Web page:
NMI Burial Excavation Records

County: Meath Site name: COOLRONAN, CO. MEATH

Sites and Monuments Record No.: SMR ME035-001 Licence number: E1145


Site type: Graves of indeterminate date

ITM: E 665259m, N 757838m

Latitude, Longitude (decimal degrees): 53.566385, -7.014851

In April 1966 human remains were discovered in a sandpit near Ballivor, Co. Meath. Five skeletons were discovered between Tuesday and Saturday, by which time an area measuring 6m by 10m by 2m deep had been exposed. The skeletons were reported to have been arranged in a row, about 0.3m apart, at a depth of approximately 0.46m below ground level. The burials were removed by the workers and the bones gathered at the foot of a thorn tree, which stood to the south of the site. The site was reported to the Garda Síochána and thereafter to the NMI, six days after the initial discovery. The following day the site was investigated by Breandán Ó Ríordáin. The human remains were collected and brought to the Museum, and subsequently analysed by Professor C.A. Erskine.66

Location (Fig. 6.38)
The site is in the townland of Coolronan in south-west County Meath, on the border with County Westmeath.67 It lies on a natural sand-hill (measuring 29m by 18m by 2m high) in a field about 800m north of the Coolronan to Delvin road, and within about 100m of Coolronan bog, at an altitude of c. 60–90m above sea level. The land was in use as a sandpit. The archaeological inventory for County Meath lists two other sites in this townland, an earthwork and a motte and bailey (Moore 1987, 110, 157). In 1952 some human bone, hair, textile and leather found in a bog at Coolronan was handed in to the NMI.68

Fig. 6.38—Location map, Coolronan, Co. Meath.

Unfortunately the exact location of the find is not known (Ó Floinn 1995, 233). A human skull69 found at Coolronan was also acquired in the 1860s by the Royal Irish Academy.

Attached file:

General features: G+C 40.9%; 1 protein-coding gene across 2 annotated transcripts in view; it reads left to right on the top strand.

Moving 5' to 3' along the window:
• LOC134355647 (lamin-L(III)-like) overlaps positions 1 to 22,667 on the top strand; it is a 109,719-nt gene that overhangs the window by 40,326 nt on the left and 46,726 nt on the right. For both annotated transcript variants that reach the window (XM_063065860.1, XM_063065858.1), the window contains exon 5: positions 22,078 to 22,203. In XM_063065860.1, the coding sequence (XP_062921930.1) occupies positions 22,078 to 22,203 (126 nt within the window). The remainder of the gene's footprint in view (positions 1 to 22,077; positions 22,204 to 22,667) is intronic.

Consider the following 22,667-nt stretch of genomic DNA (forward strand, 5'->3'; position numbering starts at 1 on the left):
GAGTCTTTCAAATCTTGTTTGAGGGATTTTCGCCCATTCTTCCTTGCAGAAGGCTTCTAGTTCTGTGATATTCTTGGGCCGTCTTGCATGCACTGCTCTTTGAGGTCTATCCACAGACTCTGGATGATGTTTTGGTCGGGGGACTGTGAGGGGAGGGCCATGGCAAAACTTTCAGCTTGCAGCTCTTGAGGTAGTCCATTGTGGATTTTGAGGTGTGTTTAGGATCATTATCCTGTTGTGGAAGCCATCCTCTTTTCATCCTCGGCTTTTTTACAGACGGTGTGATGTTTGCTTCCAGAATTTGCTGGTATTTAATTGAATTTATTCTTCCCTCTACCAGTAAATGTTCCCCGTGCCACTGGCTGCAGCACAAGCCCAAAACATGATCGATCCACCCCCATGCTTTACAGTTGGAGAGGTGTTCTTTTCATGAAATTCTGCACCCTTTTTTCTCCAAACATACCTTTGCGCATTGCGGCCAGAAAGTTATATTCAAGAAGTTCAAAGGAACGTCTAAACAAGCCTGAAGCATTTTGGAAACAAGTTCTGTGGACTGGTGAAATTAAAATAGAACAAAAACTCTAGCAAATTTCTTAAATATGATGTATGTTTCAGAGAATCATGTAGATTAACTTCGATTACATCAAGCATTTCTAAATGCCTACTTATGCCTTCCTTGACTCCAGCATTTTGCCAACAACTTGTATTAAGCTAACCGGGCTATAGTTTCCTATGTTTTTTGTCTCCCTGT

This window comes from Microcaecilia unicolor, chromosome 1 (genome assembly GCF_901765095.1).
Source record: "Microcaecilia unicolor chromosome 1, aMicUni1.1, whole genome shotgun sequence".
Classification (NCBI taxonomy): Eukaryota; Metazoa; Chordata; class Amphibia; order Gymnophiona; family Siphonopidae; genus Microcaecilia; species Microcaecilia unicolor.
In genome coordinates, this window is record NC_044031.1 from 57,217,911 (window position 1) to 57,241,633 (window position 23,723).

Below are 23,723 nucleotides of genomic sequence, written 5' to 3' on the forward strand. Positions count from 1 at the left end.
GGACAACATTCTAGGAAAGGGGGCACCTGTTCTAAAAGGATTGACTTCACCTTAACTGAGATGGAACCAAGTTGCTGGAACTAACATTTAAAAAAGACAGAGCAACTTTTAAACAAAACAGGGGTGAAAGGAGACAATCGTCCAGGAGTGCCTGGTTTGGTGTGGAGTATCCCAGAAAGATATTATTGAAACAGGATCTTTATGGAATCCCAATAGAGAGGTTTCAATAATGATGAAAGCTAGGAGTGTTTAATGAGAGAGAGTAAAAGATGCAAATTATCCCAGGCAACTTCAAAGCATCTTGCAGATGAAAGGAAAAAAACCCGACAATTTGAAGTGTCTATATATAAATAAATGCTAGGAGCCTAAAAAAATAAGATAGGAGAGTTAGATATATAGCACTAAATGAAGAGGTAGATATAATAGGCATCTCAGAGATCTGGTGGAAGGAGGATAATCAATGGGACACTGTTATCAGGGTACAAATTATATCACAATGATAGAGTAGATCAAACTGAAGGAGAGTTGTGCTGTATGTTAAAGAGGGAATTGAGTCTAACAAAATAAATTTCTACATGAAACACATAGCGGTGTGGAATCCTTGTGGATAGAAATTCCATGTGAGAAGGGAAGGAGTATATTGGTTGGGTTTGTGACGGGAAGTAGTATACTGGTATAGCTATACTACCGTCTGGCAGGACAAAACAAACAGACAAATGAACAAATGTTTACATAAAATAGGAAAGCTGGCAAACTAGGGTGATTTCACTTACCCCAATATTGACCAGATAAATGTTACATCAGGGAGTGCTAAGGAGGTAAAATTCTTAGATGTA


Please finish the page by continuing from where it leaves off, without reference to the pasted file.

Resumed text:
Description of site
As stated above, most of the bones found had been removed from their original positions and placed to the south of the site. The skeletons were said to have been supine, extended in a row, with the arms by the sides and aligned south/north (heads to the south) (Fig. 6.39). The finders had not noted any particular grave features, such as stone lining, nor was there any evidence around the site for such stones. In order to ascertain the nature and extent of the site, Ó Ríordáin carried out a small excavation on each side of the sandpit. No burials were found on the west side, but part of a skeleton was uncovered on the east side; the remainder of the skeleton (pelvis, lower limb bones etc.) had been cut into and uprooted by the shovel of the digger. From the portion of the skeleton remaining it was apparent that it had been deposited in a supine position, with the arms by the sides. It lay at a depth of 0.4m below ground level and was also aligned south/north. No associated objects were discovered.

The skeletal material collected from the site consists of the remains of six individuals—four adults and two children (1935:35). Some animal bones were also included in the assemblage, but these were not analysed. The human remains have not been radiocarbon-dated. In the absence of any associated finds or other dating evidence these burials must be regarded as undated.


The collection (1935:35) contained some complete bones and fragments from six human skeletons—four young adults and two children. All six skeletons appeared to be male.

The two children (skeletons 5 and 6) stood approximately 135cm high.

General features
The muscular markings on the vertebrae, os coxae and long bones were extremely well marked and would suggest powerful individuals. Two of the mandibles were extremely sturdy and one had a very wide ramus. Nevertheless, the other cranial fragments did not exhibit marked muscular attachments.

Fig. 6.39—Plan of site, Coolronan, Co. Meath.

One left femur displayed platymeria with upper end distortion. The Department of Pathology feel that it was caused by an ante-mortem condition, probably a fracture that had healed with improper alignment. One third metacarpal had a hole through it from dorsal to plantar aspect. This was of long standing before death as the bone was well healed around the hole. It could have been caused by penetration of the bone possibly with an instrument and followed by chronic irritation at the site.

Additional bones
A number of animal bones were also included.

The skeletal remains were those of six individuals, four adults and two children. They all appeared to be male and all parts of the skeletons were well represented.

66. As stated above, the bones were removed from their original position before investigation, so the description of the burials is based on a statement from one of the finders to the Gardaí.
67. Parish of Killaconnigan, barony of Lune. SMR ME035-001——. IGR 265322 257817.
68. 1952:10.1–3.
69. R1934.